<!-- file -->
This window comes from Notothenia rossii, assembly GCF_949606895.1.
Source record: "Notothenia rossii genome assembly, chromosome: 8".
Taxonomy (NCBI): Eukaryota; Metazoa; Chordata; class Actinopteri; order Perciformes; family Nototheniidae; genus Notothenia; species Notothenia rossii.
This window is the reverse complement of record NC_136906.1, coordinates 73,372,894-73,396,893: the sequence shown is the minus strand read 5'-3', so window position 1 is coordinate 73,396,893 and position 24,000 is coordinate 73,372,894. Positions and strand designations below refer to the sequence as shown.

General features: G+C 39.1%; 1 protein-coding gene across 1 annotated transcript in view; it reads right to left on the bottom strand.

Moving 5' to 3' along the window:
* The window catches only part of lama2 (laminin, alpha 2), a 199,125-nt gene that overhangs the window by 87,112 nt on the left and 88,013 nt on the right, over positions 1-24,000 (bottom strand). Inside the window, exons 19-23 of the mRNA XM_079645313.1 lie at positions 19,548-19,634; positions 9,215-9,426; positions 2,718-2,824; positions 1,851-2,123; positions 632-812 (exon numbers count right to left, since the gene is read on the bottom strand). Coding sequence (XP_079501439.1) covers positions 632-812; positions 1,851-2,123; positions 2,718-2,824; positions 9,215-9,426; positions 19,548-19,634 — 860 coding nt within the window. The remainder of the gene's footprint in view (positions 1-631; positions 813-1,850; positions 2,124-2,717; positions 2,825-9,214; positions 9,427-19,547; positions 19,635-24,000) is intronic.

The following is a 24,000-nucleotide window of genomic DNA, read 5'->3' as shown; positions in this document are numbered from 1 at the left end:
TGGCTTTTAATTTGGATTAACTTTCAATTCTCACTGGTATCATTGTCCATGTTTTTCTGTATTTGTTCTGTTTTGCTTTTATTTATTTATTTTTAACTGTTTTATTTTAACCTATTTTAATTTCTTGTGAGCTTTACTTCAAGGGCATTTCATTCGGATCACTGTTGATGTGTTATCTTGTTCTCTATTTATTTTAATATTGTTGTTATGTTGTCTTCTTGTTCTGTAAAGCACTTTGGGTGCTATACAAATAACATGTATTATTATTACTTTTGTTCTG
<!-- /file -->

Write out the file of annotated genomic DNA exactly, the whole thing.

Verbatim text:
This window comes from Notothenia rossii, assembly GCF_949606895.1.
Source record: "Notothenia rossii genome assembly, chromosome: 8".
Taxonomy (NCBI): Eukaryota; Metazoa; Chordata; class Actinopteri; order Perciformes; family Nototheniidae; genus Notothenia; species Notothenia rossii.
This window is the reverse complement of record NC_136906.1, coordinates 73,372,894-73,396,893: the sequence shown is the minus strand read 5'-3', so window position 1 is coordinate 73,396,893 and position 24,000 is coordinate 73,372,894. Positions and strand designations below refer to the sequence as shown.

General features: G+C 39.1%; 1 protein-coding gene across 1 annotated transcript in view; it reads right to left on the bottom strand.

Moving 5' to 3' along the window:
* The window catches only part of lama2 (laminin, alpha 2), a 199,125-nt gene that overhangs the window by 87,112 nt on the left and 88,013 nt on the right, over positions 1-24,000 (bottom strand). Inside the window, exons 19-23 of the mRNA XM_079645313.1 lie at positions 19,548-19,634; positions 9,215-9,426; positions 2,718-2,824; positions 1,851-2,123; positions 632-812 (exon numbers count right to left, since the gene is read on the bottom strand). Coding sequence (XP_079501439.1) covers positions 632-812; positions 1,851-2,123; positions 2,718-2,824; positions 9,215-9,426; positions 19,548-19,634 — 860 coding nt within the window. The remainder of the gene's footprint in view (positions 1-631; positions 813-1,850; positions 2,124-2,717; positions 2,825-9,214; positions 9,427-19,547; positions 19,635-24,000) is intronic.

The following is a 24,000-nucleotide window of genomic DNA, read 5'->3' as shown; positions in this document are numbered from 1 at the left end:
TGGCTTTTAATTTGGATTAACTTTCAATTCTCACTGGTATCATTGTCCATGTTTTTCTGTATTTGTTCTGTTTTGCTTTTATTTATTTATTTTTAACTGTTTTATTTTAACCTATTTTAATTTCTTGTGAGCTTTACTTCAAGGGCATTTCATTCGGATCACTGTTGATGTGTTATCTTGTTCTCTATTTATTTTAATATTGTTGTTATGTTGTCTTCTTGTTCTGTAAAGCACTTTGGGTGCTATACAAATAACATGTATTATTATTACTTTTGTTCTG